Adherents of the Erzyan Mastor organisation organise the Rasken Ozks, a national Mordvin worship service held yearly, with participation of members of the Mastorava organisation and other ones. The revival of the Mordvin native religion has grown alongside, with the support, of Mordvin nationalism which started in the last years of the Soviet regime; the revival of the national consciousness of the Mordvins was difficult at first, since they were a minority in their country and the press, influential, took a tough communist line. The Russian democrats and communists were hostile towards Mordvin nationalists. At the start of the perestroika the Mordvin national intelligentsia waged a vigorous and successful campaign against Russian Orthodoxy, called "the religion of occupation", "the Russifying ideological force"; the Saransk Ministry of Culture endorsed the revival of Mordvin culture and Paganism, arousing outcry from local Orthodox bishops. This was the circle that produced the first Neopagans, the Mastorava organisation led by the local poet Raisa Kemaikina, a group within the Saransk intelligentsia whose aim was the complete reconstruction of a Pagan worldview and religious services reworking folkloric and linguistic study.
The Mastorava organisation was established in 1990 with the aim of "restoring the Moksha and Erzya ethnic communities" fostering a revival of Paganism. The association is registered in Moscow since 2002; the current president is Nikolaj Vasilevich Butilov. The Erzyan Mastor is a more recent organisation splintering from the Mastorava association. At first it was headed by Raisa Kemaikina; the group is focused on the Erzya, has political aims for the spread of Mordvin-Erzya Paganism, is militant against Christianity. In 1992 Kemaikina released the following declarations to the Chuvash newspaper Atlas, answering to a question about her attitude towards Christianity: I am opposed to it. In its role as the official state religion of Russia, Christianity suffocated the religions of other nations, transforming them into involuntary spiritual slaves. T is worse than a prison. Sooner or people get out of prison and become masters of their own fate again. A prisoner is someone who has lost her freedom temporarily.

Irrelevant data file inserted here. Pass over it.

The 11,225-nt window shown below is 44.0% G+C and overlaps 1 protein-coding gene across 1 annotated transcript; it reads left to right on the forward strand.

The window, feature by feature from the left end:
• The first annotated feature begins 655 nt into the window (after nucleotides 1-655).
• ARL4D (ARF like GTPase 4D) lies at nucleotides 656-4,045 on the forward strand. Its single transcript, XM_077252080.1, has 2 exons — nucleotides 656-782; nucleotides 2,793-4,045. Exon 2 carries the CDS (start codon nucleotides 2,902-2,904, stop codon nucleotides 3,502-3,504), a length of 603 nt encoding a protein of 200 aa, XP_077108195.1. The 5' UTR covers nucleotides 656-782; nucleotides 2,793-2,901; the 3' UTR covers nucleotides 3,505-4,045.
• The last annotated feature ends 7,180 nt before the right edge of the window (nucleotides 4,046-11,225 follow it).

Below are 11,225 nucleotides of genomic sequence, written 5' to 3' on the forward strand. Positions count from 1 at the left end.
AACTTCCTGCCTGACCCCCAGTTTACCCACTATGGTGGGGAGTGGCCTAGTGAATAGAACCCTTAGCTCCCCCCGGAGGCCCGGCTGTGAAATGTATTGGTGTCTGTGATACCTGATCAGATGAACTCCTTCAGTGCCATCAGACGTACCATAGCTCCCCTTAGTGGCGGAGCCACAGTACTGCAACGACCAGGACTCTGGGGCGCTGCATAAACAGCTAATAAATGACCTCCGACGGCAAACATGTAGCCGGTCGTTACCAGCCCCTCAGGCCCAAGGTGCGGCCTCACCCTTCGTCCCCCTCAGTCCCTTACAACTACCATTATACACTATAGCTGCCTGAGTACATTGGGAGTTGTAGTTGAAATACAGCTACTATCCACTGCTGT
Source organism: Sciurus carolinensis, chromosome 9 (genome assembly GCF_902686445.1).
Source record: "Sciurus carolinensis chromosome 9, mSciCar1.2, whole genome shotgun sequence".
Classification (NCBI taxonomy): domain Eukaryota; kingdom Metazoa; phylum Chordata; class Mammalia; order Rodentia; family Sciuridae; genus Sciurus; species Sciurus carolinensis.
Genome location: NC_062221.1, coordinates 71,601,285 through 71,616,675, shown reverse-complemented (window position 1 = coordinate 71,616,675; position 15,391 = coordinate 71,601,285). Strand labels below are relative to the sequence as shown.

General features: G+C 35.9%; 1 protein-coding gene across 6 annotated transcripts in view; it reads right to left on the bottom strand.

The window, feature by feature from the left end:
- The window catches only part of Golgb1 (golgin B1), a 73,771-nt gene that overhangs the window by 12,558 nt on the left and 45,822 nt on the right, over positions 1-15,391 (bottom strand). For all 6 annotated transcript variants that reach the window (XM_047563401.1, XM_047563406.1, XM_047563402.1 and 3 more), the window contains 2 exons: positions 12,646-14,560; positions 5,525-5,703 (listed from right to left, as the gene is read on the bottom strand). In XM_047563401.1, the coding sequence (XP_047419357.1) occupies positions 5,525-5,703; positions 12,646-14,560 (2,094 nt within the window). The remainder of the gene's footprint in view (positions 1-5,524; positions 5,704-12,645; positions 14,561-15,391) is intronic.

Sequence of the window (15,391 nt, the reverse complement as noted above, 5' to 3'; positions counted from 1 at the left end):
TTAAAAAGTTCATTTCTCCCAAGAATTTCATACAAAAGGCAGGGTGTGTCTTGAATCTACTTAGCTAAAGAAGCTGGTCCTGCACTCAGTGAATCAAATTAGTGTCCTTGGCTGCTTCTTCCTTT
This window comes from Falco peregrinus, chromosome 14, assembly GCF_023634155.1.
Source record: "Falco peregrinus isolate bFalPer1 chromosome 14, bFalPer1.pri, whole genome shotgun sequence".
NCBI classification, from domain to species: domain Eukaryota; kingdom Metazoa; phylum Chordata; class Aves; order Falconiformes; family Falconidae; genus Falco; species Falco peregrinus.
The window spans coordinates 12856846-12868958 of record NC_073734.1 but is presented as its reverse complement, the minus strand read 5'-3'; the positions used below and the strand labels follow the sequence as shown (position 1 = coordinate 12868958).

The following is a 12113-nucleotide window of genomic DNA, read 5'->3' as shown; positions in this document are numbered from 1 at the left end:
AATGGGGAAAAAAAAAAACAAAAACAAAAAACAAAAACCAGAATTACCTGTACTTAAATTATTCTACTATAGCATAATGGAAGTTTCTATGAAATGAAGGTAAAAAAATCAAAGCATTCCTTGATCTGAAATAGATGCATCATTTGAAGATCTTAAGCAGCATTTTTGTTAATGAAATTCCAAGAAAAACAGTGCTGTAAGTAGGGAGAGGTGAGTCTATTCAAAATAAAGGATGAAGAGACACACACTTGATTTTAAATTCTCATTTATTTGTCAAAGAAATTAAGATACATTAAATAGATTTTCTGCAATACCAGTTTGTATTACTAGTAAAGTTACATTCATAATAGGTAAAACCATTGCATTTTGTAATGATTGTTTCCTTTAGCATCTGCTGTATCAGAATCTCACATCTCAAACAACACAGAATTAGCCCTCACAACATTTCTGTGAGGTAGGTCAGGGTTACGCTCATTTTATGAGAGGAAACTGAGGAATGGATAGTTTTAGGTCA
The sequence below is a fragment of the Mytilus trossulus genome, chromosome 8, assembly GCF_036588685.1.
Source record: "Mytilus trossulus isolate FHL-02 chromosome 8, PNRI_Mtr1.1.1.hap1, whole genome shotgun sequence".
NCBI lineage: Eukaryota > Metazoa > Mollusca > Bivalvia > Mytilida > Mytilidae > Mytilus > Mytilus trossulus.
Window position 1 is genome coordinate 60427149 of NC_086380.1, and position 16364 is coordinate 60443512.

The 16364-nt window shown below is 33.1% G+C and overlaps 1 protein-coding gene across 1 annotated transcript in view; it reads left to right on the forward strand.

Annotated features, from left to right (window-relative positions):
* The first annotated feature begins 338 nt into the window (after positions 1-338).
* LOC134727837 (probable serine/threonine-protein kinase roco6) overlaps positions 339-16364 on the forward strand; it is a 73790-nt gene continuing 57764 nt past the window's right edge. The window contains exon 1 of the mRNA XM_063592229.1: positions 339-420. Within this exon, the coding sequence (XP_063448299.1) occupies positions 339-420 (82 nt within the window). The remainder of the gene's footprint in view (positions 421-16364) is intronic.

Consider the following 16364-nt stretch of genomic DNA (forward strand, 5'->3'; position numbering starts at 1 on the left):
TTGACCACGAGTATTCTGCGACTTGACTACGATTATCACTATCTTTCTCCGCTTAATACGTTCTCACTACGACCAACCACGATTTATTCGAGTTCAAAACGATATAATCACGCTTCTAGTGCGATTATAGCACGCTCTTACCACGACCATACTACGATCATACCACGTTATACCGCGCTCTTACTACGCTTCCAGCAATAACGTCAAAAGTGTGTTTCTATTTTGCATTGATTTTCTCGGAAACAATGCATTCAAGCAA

But a slave is not a prisoner — he doesn't desire freedom. Over the course of many centuries Christianity has bred our peoples into slaves, depriving them of freedom of thought and reducing them to the level of submissive cattle. In the Erzya religion the relationship between God and human beings is different from that in Christianity, it is more humane, more beautiful. In our religion a person's worth extolled. You never hear things like "you are God's slave", or "turn the other cheek", or "if someone takes your coat give them your shirt as well", or "bless your enemy". In 1992 Kemaikina organised the first Pagan national ritual after decades or centuries, sponsored by Mordovian businessmen. Neighbouring villages learned long-forgotten Pagan prayers and Kemaikina was proclaimed the first priestess of the Erzya people. Television reports of that and following national worship ceremonies caused enthusiasm throughout the republic, now the "Pagan question" is discussed from the remotest villages to university auditoria.
Erzyan Mastor journal Mari native religionUralic NeopaganismEstonian Neopaganism Finnish Neopaganism Udmurt Vos Vattisen YalyCaucasian NeopaganismAbkhaz Neopaganism Circassian Habzism Etseg DinBaltic NeopaganismDievturi Romuva DruwiSlavic neopaganismRodnovery Schnirelmann, Victor: “Christians! Go home”: A Revival of Neo-Paganism between the Baltic Sea and Transcaucasia. Journal of Contemporary Religion, Vol. 17, No. 2, 2002. Filatov, Sergei. Religious Developments among the Volga Nations as a Model for the Russian Federation. Religion, State & Society, Vol. 23, No. 3, 1995. Pp. 234–237 Erzyan Mastor, official website